On September 26, 2011, Stefani Germanotta, better known as Lady Gaga, and one of her companies, Ate My Heart Inc. sued Excite Worldwide LLC a company which is trying to trademark LADY GAGA and LADY GAGA LG.
The end result of this lawsuit is not in doubt: Lady Gaga will win, Excite Worldwide will lose. Interestingly, this case was filed in state court in New York, rather than in federal court. The complaint has not yet been scanned by the court and made available for public viewing, so we can only speculate as to the claims contained in the lawsuit. Most likely, however, Lady Gaga did not file in federal court because Excite Worldwide is not yet using the applied for Lady Gaga trademarks in commerce — meaning that Lady Gaga does not yet have a federal trademark claim against Excite. The state court claims are most likely a variety of torts which, while more difficult to prove, will not alter the final result of this litigation.
This “dispute” over claims to the Lady Gaga brand began in May 2010 when Excite Worldwide filed its two trademark applications. The first application for Lady Gaga was filed May 7, 2010, the same day that HBO aired the special events concert: Lady Gaga Presents the Monster Ball Tour: At Madison Square Garden. The second application for Lady Gaga LG was filed on May 10, 2010, less than two weeks before Lady Gaga’s heavily promoted Saturday Night Live Appearance on May 21, 2010.
After reviewing Excite Worldwide’s trademark applications, the examining attorneys at the PTO rejected them. In one Office Action dated August 30, 2010, the PTO put the kibosh on the applications based on a number of grounds. These included a Section 2(d) refusal for a likelihood of confusion with Lady Gaga’s existing trademark registrations.
The PTO also requested that Excite Worldwide state whether the name Lady Gaga identified a particular living individual (hint, hint).
Applicant must clarify whether the name or signature in the applied-for mark identifies a particular living individual. Written consent is required for registration of a name, including a pseudonym, stage name or nickname, or signature, if the name or signature identifies a specific living individual. Trademark Act Section 2(c), 15 U.S.C. §1052(c); TMEP §813; see TMEP §§1206 et seq.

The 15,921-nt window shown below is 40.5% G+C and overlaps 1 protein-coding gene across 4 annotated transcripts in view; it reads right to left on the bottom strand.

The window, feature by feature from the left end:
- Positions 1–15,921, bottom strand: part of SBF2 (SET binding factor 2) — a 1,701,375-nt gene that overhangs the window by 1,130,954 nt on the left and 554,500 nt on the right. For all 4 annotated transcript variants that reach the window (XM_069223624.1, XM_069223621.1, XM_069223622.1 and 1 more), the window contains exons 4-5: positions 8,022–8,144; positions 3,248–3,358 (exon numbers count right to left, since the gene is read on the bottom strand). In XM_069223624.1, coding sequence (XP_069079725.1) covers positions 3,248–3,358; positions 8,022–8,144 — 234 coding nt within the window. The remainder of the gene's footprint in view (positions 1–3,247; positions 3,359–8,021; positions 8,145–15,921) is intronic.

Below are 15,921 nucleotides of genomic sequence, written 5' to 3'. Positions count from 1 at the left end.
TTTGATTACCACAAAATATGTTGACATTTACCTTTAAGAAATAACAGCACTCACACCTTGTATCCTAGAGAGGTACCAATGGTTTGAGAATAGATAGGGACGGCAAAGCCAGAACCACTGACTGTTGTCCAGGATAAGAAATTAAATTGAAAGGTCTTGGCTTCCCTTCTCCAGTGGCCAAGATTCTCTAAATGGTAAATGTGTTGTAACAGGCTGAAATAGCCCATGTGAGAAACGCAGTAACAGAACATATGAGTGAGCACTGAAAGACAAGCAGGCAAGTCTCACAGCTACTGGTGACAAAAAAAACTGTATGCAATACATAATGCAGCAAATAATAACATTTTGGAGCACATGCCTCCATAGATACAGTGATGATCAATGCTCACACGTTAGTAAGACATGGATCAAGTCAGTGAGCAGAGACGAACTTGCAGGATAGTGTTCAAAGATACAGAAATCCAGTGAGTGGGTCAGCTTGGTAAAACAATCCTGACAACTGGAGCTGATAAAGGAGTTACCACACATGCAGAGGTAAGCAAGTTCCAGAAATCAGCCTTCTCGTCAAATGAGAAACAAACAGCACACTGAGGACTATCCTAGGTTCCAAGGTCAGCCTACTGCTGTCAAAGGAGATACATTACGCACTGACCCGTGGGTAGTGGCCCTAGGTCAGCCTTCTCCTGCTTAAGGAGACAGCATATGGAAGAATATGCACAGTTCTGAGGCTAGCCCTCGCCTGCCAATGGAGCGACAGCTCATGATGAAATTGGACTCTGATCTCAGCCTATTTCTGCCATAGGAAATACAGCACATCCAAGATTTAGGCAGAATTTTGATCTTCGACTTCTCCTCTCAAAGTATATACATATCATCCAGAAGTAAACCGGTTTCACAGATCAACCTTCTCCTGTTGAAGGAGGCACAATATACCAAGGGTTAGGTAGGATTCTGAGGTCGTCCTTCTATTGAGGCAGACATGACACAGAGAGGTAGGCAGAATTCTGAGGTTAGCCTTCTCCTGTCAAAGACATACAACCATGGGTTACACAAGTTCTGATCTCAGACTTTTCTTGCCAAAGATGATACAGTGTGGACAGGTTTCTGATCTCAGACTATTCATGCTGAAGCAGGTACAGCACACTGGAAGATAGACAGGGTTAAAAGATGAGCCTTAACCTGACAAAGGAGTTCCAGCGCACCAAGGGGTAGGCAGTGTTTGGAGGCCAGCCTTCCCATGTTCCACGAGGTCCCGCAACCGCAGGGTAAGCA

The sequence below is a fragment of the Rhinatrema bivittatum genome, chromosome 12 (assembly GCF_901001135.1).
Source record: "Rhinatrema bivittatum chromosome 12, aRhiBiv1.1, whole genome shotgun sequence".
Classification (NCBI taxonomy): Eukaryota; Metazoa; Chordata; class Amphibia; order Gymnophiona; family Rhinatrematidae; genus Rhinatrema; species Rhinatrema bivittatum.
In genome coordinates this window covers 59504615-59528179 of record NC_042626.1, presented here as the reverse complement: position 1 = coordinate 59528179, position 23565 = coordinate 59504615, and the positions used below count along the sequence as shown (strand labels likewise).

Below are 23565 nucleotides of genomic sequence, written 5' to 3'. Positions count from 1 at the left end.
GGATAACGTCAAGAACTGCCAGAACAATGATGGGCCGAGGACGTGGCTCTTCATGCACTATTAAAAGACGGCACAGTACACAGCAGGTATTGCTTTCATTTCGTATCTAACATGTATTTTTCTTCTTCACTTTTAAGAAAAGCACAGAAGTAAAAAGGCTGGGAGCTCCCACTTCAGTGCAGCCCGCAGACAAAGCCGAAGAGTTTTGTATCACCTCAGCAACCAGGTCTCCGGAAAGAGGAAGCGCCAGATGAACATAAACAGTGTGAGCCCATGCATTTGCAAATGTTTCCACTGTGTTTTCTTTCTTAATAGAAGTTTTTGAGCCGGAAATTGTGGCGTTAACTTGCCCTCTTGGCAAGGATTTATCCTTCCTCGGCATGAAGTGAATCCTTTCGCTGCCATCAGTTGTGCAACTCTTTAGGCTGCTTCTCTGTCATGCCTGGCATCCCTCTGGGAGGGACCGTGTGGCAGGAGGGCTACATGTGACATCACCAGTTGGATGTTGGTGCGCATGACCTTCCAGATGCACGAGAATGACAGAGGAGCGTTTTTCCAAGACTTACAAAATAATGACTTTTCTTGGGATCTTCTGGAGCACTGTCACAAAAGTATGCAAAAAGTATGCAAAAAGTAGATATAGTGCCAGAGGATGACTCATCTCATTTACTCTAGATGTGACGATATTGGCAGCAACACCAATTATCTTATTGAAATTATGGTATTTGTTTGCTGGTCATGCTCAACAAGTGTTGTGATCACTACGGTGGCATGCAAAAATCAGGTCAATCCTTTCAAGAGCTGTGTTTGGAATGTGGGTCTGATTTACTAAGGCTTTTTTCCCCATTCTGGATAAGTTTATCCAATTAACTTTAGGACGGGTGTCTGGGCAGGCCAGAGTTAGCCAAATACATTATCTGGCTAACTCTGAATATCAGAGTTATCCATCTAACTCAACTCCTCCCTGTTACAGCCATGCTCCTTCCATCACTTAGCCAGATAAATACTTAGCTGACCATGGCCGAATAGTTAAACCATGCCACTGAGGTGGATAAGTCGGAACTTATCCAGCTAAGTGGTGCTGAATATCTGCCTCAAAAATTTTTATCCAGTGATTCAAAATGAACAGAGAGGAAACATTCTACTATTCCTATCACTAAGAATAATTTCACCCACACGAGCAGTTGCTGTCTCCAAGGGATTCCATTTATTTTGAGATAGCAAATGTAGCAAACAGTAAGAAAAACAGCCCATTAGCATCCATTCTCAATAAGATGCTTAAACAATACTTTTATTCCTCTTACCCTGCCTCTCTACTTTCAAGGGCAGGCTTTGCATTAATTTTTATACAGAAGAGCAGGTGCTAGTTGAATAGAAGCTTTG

(emphasis added). In response, Excite Worldwide make the bold argument that Lady Gaga does not identify a particular living individual. What? Apparently Excite Worldwide missed the unbelievable amount of media coverage and attention Lady Gaga has received. If Saturday Night Live is too late for you, maybe you saw her on Good Morning America or The View or maybe you caught her in prime time on So You Think You Can Dance. For crying out loud my late grandfather even knew who she was (but then again, he like anything Italian).
Excite Worldwide goes on to argue that Lady Gaga fans are very tech savvy individuals who often frequent boutiques and will in no way be fooled into thinking Lady Gaga endorses Applicant’s identically named brand. Applicant points out that it plans to sell its products under its unique URL LadyGagaCosmetics.com which will in no way of confuse Lady Gaga’s sophisticated fan base. (While I did not find these arguments persuasive, I do give credit to Excite Worldwide’s attorney for at least trying to argue the impossible.)
In response to these arguments, the Trademark Office issued a second office action on April 1, 2011 (maybe this is an elaborate April Fool’s ruse?). The PTO adds a new grounds for rejection, namely an intentional false association between Excite Worldwide and Lady Gaga.
Registration is refused because the applied-for mark consists of or includes matter which may falsely suggest a connection with LADY GAGA. Although LADY GAGA is not connected with the goods provided by applicant under the applied-for mark, LADY GAGA is so famous that consumers would presume a connection. Trademark Act Section 2(a), 15 U.S.C. §1052(a); see TMEP §§1203.03, 1203.03(e).
It will be interesting to see if Excite Worldwide can come up with some additional arguments to make in this case or if they will fold. Who knows. As the old adage goes, luck and intuition play the cards.